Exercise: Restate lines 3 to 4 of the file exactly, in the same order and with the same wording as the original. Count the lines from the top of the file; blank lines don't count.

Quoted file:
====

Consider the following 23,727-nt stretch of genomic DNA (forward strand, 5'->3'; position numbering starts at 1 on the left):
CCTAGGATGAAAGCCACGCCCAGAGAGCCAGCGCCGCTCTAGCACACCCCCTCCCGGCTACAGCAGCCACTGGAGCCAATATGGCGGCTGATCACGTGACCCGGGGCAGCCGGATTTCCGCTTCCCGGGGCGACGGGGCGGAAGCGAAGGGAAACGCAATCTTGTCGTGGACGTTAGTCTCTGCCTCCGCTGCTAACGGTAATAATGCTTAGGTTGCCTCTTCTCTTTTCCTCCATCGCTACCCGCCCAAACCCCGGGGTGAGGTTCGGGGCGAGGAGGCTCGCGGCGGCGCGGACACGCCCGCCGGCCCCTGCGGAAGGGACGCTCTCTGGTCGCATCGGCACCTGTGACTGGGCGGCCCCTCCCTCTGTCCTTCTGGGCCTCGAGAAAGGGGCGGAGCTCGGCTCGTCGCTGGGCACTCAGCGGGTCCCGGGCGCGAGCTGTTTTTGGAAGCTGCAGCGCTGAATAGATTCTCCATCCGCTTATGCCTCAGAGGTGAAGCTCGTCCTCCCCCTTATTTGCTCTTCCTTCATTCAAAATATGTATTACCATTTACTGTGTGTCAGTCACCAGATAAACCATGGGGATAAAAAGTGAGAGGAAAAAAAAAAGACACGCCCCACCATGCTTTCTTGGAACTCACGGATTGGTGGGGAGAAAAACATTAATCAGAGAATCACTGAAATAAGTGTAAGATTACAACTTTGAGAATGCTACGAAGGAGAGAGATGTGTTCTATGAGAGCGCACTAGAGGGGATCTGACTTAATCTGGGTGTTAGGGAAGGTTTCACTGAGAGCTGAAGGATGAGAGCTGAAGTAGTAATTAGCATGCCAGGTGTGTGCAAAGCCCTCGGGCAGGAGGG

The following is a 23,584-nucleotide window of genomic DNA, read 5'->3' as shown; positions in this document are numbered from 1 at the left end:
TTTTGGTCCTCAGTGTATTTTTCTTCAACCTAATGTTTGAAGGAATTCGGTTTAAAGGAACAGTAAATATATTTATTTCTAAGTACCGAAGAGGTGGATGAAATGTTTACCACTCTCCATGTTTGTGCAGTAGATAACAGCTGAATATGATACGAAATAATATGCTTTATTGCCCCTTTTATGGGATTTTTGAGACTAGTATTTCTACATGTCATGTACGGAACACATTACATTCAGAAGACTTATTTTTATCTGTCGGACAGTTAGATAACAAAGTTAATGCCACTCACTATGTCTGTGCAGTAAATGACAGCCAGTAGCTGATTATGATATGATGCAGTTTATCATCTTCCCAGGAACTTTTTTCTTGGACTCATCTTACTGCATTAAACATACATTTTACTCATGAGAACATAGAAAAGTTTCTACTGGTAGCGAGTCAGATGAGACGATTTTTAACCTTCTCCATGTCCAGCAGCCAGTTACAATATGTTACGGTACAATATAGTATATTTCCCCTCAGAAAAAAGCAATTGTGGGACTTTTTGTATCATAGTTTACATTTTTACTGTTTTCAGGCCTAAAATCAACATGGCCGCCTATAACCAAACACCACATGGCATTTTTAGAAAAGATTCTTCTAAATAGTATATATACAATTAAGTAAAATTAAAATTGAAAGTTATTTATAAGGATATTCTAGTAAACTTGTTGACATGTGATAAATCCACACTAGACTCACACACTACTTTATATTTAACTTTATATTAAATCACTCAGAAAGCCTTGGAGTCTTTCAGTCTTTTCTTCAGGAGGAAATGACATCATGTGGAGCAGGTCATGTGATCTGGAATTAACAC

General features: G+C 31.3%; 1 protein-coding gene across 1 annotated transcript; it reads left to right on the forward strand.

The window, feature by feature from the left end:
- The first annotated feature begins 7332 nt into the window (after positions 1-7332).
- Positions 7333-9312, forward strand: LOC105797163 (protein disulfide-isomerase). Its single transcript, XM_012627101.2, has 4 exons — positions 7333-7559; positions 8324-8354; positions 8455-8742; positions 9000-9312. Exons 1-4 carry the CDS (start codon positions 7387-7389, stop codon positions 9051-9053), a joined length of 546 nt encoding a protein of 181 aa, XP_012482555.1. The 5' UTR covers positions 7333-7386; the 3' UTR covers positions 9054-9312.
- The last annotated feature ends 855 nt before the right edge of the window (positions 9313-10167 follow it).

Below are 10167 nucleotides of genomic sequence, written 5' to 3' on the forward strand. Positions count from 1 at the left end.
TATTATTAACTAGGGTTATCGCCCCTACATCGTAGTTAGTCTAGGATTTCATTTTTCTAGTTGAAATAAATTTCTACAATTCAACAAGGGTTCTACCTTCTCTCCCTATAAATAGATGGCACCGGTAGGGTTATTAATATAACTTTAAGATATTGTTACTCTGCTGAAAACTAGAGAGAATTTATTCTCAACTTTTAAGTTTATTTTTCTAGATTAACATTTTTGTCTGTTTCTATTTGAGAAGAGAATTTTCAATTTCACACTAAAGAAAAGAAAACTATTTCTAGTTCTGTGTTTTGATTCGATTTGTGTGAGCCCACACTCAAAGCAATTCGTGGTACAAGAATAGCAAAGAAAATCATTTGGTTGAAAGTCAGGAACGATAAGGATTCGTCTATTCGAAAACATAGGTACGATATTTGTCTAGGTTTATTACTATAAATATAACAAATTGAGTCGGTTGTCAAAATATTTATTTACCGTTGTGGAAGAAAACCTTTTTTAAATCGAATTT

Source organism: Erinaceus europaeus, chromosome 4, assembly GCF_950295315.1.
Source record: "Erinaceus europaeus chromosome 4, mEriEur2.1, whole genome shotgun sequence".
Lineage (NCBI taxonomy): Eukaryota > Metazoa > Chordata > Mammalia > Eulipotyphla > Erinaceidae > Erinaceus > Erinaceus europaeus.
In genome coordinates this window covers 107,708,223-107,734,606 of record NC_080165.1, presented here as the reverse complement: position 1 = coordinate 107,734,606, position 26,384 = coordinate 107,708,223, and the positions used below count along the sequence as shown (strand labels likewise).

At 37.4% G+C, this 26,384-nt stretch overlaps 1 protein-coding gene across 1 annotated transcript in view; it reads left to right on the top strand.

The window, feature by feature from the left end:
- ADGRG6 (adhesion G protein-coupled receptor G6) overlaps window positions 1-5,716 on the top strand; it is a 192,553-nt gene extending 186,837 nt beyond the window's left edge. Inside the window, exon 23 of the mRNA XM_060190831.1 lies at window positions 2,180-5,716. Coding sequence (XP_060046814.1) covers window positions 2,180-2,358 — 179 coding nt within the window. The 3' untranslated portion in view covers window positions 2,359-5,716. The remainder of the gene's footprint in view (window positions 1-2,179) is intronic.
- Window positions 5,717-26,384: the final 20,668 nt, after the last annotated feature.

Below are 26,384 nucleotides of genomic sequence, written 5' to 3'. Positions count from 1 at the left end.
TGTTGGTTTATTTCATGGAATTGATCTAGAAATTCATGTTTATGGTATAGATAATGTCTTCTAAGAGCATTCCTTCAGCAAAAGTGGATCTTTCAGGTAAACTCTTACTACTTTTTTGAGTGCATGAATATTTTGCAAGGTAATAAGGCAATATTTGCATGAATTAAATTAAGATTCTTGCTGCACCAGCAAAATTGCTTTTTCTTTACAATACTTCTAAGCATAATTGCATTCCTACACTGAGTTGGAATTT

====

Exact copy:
The following is a 23,584-nucleotide window of genomic DNA, read 5'->3' as shown; positions in this document are numbered from 1 at the left end:
TTTTGGTCCTCAGTGTATTTTTCTTCAACCTAATGTTTGAAGGAATTCGGTTTAAAGGAACAGTAAATATATTTATTTCTAAGTACCGAAGAGGTGGATGAAATGTTTACCACTCTCCATGTTTGTGCAGTAGATAACAGCTGAATATGATACGAAATAATATGCTTTATTGCCCCTTTTATGGGATTTTTGAGACTAGTATTTCTACATGTCATGTACGGAACACATTACATTCAGAAGACTTATTTTTATCTGTCGGACAGTTAGATAACAAAGTTAATGCCACTCACTATGTCTGTGCAGTAAATGACAGCCAGTAGCTGATTATGATATGATGCAGTTTATCATCTTCCCAGGAACTTTTTTCTTGGACTCATCTTACTGCATTAAACATACATTTTACTCATGAGAACATAGAAAAGTTTCTACTGGTAGCGAGTCAGATGAGACGATTTTTAACCTTCTCCATGTCCAGCAGCCAGTTACAATATGTTACGGTACAATATAGTATATTTCCCCTCAGAAAAAAGCAATTGTGGGACTTTTTGTATCATAGTTTACATTTTTACTGTTTTCAGGCCTAAAATCAACATGGCCGCCTATAACCAAACACCACATGGCATTTTTAGAAAAGATTCTTCTAAATAGTATATATACAATTAAGTAAAATTAAAATTGAAAGTTATTTATAAGGATATTCTAGTAAACTTGTTGACATGTGATAAATCCACACTAGACTCACACACTACTTTATATTTAACTTTATATTAAATCACTCAGAAAGCCTTGGAGTCTTTCAGTCTTTTCTTCAGGAGGAAATGACATCATGTGGAGCAGGTCATGTGATCTGGAATTAACAC